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updated: 9/4/2012 3:40 PM

Mike in Charlotte: Walsh 'an embarrassment,' Schakowsky says

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  • Cook County Board President Toni Preckwinkle talks to Illinois delegates at a breakfast meeting Tuesday at the Democratic National Convention.

    Cook County Board President Toni Preckwinkle talks to Illinois delegates at a breakfast meeting Tuesday at the Democratic National Convention.
    Mike RIopell

  • STEVE LUNDY/ U.S. Rep Jan Schakowsky

    STEVE LUNDY/ U.S. Rep Jan Schakowsky


CHARLOTTE, N.C. -- Illinois Democrats went on the attack during the first day of the national convention Tuesday, targeting suburban congressional races as key to their 2012 success.

U.S. Rep. Jan Schakowsky singled out the 8th Congressional District race, calling Republican U.S. Rep. Joe Walsh "an embarrassment to the United States Congress."

The rallying comes as Walsh's opponent, Democrat Tammy Duckworth of Hoffman Estates, is set to take the main convention stage later today to offer praise for President Barack Obama.

Schakowsky, of Evanston, told the Illinois delegation during a breakfast meeting that Duckworth's race -- as well as bids by Democrat Bill Foster of Naperville against U.S. Rep. Judy Biggert of Hinsdale in the 11th District and the race between Democrat Brad Schneider of Deerfield and U.S. Rep. Robert Dold of Kenilworth in the 10th District -- is key to the party's success nationwide.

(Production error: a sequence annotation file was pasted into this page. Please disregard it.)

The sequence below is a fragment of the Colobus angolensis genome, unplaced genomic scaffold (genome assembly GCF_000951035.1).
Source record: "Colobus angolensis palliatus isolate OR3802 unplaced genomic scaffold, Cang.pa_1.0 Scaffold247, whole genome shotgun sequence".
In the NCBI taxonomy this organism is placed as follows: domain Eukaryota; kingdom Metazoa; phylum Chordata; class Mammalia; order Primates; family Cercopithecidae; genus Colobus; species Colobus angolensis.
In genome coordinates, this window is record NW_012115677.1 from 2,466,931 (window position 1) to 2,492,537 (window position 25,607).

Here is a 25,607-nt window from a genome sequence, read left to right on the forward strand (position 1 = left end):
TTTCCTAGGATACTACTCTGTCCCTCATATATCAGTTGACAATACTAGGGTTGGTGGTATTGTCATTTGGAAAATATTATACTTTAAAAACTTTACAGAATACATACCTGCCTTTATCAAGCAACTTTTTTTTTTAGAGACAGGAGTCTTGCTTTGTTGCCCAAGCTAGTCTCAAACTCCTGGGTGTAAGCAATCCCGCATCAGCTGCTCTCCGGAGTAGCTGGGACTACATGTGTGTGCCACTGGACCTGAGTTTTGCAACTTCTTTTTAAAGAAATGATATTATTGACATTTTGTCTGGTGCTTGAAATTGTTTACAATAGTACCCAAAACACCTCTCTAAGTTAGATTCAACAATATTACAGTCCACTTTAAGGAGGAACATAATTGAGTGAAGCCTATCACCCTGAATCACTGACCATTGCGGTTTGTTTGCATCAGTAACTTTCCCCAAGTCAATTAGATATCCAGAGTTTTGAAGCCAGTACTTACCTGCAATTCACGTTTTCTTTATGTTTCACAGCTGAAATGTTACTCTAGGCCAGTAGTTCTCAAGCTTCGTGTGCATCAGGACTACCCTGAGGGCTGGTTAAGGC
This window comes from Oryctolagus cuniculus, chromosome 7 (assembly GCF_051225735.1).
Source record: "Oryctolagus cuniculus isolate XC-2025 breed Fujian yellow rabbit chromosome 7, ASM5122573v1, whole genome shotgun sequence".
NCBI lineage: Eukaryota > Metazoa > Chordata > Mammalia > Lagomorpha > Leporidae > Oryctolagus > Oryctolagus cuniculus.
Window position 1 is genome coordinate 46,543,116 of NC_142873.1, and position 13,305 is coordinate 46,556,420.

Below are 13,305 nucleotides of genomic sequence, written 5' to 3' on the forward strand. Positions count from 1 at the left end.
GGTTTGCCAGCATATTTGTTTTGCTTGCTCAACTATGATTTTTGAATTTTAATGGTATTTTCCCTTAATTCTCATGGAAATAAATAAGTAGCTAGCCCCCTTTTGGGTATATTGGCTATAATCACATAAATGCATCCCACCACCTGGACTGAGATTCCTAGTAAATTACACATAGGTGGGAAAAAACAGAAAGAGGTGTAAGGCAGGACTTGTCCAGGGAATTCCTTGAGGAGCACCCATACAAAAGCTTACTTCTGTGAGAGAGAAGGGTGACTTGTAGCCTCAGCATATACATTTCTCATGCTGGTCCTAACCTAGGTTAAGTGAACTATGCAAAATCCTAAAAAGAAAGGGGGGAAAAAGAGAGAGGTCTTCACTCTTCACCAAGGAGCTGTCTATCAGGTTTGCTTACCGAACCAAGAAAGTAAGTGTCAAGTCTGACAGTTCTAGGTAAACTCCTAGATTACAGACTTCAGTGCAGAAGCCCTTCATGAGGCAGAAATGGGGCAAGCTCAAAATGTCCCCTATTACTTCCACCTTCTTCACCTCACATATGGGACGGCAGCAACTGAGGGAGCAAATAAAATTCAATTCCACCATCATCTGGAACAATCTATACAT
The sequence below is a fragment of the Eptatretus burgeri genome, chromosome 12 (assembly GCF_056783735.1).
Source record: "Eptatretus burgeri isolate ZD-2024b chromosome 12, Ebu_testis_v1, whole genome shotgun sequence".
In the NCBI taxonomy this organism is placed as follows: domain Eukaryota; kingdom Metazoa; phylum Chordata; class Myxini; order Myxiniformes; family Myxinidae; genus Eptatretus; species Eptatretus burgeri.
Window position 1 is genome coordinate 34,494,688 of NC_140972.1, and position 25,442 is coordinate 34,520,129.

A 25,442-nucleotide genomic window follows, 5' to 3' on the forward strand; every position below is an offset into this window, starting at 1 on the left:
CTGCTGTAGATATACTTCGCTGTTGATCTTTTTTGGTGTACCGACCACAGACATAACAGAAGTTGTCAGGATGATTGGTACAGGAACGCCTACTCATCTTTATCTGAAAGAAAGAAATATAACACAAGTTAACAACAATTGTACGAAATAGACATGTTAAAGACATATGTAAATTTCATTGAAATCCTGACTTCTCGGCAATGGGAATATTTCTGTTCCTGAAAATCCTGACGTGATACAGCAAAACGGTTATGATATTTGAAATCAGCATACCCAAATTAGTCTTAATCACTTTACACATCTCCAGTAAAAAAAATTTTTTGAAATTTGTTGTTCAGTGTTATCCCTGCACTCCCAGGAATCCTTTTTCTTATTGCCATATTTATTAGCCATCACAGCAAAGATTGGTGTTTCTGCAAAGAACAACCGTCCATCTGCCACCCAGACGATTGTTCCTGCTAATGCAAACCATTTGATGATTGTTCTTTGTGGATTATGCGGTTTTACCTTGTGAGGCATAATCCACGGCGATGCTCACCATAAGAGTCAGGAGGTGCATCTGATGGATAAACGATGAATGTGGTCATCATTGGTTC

"(Duckworth's) opponent, I believe, is an embarrassment to the United States Congress and the Republican Party," Schakowsky said.

Foster was on hand for the remarks while Schneider has skipped the convention to campaign back home

Walsh, of McHenry, shot back, noting that Gov. Pat Quinn called him the "worst congressman in America" at a similar Democratic breakfast in Springfield last month.

"It is sad that first Gov. Quinn and now Schakowsky are acting like children with their name calling, while this state falls of a fiscal cliff," Walsh said in a statement. "I would encourage Jan to join me in fixing the fiscal problems of Illinois and this country instead of spending all of her time on political name calling."

Cook County Board President Toni Preckwinkle also took the breakfast podium, seeking to highlight differences between Democrats and the GOP on matters of union support, women's issues and immigration.

"It's not blue states that are passing draconian, anti-immigrant legislation," she said.

Union support is a mainstay for the Democratic Party, a relationship that could be suffering as Quinn and others talk of cutting pension benefits for teachers and state workers.

Illinois Federation of Teachers President Dan Montgomery -- also a delegate from Schakowsky's district -- addressed that issue at the breakfast, however indirectly.

"I think we do need to restrengthen those bonds," he said. "I would like to see more support for labor in the Democratic Party."

Quinn and Duckworth are set to speak before the national convention later today.

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